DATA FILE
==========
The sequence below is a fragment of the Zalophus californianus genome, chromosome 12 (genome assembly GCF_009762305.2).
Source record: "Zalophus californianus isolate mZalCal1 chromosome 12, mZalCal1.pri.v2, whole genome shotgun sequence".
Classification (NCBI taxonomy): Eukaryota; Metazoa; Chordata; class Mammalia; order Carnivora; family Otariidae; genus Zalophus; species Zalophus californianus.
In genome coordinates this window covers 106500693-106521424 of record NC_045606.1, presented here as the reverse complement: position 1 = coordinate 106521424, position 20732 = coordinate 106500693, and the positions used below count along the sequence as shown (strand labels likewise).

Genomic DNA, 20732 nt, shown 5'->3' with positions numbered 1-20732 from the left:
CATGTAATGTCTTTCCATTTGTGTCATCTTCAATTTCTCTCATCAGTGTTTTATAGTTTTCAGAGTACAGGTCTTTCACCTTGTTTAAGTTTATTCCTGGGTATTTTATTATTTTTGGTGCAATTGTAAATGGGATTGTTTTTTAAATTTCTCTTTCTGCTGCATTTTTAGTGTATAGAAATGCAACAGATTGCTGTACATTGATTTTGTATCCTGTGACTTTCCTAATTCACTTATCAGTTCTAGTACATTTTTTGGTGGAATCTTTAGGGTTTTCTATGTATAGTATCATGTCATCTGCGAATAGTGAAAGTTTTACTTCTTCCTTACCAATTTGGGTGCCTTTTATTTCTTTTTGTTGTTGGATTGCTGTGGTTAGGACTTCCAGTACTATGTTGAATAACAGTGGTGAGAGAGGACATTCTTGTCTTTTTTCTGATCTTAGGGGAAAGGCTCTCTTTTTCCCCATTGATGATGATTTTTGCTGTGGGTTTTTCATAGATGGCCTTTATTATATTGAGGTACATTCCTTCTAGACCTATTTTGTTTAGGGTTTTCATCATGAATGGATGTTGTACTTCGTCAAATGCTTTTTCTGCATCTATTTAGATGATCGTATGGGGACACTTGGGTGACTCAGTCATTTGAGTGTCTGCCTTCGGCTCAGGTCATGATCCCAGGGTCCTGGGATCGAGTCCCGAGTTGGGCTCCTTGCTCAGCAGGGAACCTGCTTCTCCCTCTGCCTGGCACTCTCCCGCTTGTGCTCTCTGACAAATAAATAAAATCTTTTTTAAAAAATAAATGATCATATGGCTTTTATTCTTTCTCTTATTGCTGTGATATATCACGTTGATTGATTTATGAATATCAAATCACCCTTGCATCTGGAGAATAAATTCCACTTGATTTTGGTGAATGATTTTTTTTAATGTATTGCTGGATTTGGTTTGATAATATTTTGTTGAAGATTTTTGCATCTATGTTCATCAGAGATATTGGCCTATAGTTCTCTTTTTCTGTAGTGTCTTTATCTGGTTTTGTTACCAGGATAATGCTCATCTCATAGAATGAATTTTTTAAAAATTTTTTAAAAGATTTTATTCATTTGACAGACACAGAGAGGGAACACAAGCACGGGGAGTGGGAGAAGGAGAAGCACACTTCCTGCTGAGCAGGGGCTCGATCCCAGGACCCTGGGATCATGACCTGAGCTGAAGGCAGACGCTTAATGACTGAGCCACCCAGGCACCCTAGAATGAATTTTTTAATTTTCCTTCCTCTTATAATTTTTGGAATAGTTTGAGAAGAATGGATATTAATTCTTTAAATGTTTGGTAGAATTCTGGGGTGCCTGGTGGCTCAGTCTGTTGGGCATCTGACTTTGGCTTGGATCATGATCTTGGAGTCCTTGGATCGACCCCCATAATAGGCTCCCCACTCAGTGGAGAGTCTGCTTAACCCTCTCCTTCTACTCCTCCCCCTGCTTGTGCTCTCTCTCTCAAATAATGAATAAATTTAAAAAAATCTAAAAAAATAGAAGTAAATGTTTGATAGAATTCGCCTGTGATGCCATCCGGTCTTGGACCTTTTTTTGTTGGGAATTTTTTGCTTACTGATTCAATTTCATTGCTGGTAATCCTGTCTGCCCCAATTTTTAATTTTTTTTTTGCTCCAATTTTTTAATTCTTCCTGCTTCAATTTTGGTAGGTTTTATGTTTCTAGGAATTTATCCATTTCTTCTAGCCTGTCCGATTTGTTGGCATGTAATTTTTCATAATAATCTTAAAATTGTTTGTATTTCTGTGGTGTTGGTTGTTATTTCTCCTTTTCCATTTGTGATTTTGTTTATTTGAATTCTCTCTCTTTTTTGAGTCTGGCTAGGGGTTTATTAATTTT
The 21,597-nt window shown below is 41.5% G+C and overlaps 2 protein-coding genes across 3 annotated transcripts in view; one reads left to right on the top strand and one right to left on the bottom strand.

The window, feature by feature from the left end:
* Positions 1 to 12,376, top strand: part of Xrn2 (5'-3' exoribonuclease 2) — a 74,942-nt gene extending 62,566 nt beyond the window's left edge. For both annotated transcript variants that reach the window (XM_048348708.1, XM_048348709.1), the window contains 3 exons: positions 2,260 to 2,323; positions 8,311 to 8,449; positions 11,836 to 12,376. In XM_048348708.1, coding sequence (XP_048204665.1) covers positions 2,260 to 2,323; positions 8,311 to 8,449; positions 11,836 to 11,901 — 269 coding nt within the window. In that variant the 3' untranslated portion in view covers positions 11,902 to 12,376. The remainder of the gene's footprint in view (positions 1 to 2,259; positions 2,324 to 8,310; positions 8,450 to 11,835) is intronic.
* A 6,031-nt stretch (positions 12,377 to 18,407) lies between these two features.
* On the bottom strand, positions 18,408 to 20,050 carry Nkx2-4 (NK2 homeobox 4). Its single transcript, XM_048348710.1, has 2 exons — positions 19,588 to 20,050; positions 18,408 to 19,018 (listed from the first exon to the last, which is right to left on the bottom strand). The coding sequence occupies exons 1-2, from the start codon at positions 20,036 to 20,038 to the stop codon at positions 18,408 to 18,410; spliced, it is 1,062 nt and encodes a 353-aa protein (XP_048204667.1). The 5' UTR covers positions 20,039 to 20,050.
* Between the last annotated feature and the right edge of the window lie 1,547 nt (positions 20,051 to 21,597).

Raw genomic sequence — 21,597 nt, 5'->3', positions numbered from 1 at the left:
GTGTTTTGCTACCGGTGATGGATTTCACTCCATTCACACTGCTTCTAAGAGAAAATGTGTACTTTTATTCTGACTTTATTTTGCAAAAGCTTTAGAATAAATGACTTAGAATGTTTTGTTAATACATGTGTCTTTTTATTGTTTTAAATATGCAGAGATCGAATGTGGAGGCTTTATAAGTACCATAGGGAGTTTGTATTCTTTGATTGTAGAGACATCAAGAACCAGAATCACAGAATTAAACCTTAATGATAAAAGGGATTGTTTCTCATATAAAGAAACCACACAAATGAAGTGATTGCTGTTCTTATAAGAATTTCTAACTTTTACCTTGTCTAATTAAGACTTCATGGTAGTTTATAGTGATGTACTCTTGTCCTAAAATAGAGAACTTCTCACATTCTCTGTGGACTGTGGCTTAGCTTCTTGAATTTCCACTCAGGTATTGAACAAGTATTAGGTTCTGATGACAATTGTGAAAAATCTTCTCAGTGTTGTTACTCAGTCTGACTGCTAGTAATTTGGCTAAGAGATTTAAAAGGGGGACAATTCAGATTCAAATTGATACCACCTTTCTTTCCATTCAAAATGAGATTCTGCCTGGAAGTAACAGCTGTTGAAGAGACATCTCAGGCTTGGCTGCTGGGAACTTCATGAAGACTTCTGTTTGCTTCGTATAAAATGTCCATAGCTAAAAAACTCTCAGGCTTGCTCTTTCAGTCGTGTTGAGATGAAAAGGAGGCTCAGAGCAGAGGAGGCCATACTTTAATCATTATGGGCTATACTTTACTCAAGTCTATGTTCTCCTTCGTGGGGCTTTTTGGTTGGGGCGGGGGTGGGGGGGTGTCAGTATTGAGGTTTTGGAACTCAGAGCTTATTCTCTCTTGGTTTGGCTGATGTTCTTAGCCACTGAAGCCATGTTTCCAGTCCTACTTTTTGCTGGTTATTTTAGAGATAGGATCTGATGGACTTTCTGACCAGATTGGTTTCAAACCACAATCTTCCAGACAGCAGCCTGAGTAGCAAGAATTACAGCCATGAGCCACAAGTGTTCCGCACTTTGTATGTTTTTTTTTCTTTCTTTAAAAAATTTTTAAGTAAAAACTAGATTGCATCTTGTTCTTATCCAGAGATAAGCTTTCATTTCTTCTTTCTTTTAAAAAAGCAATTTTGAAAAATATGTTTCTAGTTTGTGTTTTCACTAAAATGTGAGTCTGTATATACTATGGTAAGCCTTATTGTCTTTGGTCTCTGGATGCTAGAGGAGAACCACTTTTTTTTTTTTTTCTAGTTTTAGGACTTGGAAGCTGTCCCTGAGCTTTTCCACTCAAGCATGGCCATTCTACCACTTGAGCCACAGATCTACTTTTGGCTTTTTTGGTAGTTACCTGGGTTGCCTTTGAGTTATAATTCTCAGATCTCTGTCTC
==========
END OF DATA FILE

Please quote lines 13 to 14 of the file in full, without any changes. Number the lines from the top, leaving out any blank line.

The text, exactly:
Raw genomic sequence — 21,597 nt, 5'->3', positions numbered from 1 at the left:
GTGTTTTGCTACCGGTGATGGATTTCACTCCATTCACACTGCTTCTAAGAGAAAATGTGTACTTTTATTCTGACTTTATTTTGCAAAAGCTTTAGAATAAATGACTTAGAATGTTTTGTTAATACATGTGTCTTTTTATTGTTTTAAATATGCAGAGATCGAATGTGGAGGCTTTATAAGTACCATAGGGAGTTTGTATTCTTTGATTGTAGAGACATCAAGAACCAGAATCACAGAATTAAACCTTAATGATAAAAGGGATTGTTTCTCATATAAAGAAACCACACAAATGAAGTGATTGCTGTTCTTATAAGAATTTCTAACTTTTACCTTGTCTAATTAAGACTTCATGGTAGTTTATAGTGATGTACTCTTGTCCTAAAATAGAGAACTTCTCACATTCTCTGTGGACTGTGGCTTAGCTTCTTGAATTTCCACTCAGGTATTGAACAAGTATTAGGTTCTGATGACAATTGTGAAAAATCTTCTCAGTGTTGTTACTCAGTCTGACTGCTAGTAATTTGGCTAAGAGATTTAAAAGGGGGACAATTCAGATTCAAATTGATACCACCTTTCTTTCCATTCAAAATGAGATTCTGCCTGGAAGTAACAGCTGTTGAAGAGACATCTCAGGCTTGGCTGCTGGGAACTTCATGAAGACTTCTGTTTGCTTCGTATAAAATGTCCATAGCTAAAAAACTCTCAGGCTTGCTCTTTCAGTCGTGTTGAGATGAAAAGGAGGCTCAGAGCAGAGGAGGCCATACTTTAATCATTATGGGCTATACTTTACTCAAGTCTATGTTCTCCTTCGTGGGGCTTTTTGGTTGGGGCGGGGGTGGGGGGGTGTCAGTATTGAGGTTTTGGAACTCAGAGCTTATTCTCTCTTGGTTTGGCTGATGTTCTTAGCCACTGAAGCCATGTTTCCAGTCCTACTTTTTGCTGGTTATTTTAGAGATAGGATCTGATGGACTTTCTGACCAGATTGGTTTCAAACCACAATCTTCCAGACAGCAGCCTGAGTAGCAAGAATTACAGCCATGAGCCACAAGTGTTCCGCACTTTGTATGTTTTTTTTTCTTTCTTTAAAAAATTTTTAAGTAAAAACTAGATTGCATCTTGTTCTTATCCAGAGATAAGCTTTCATTTCTTCTTTCTTTTAAAAAAGCAATTTTGAAAAATATGTTTCTAGTTTGTGTTTTCACTAAAATGTGAGTCTGTATATACTATGGTAAGCCTTATTGTCTTTGGTCTCTGGATGCTAGAGGAGAACCACTTTTTTTTTTTTTTCTAGTTTTAGGACTTGGAAGCTGTCCCTGAGCTTTTCCACTCAAGCATGGCCATTCTACCACTTGAGCCACAGATCTACTTTTGGCTTTTTTGGTAGTTACCTGGGTTGCCTTTGAGTTATAATTCTCAGATCTCTGTCTC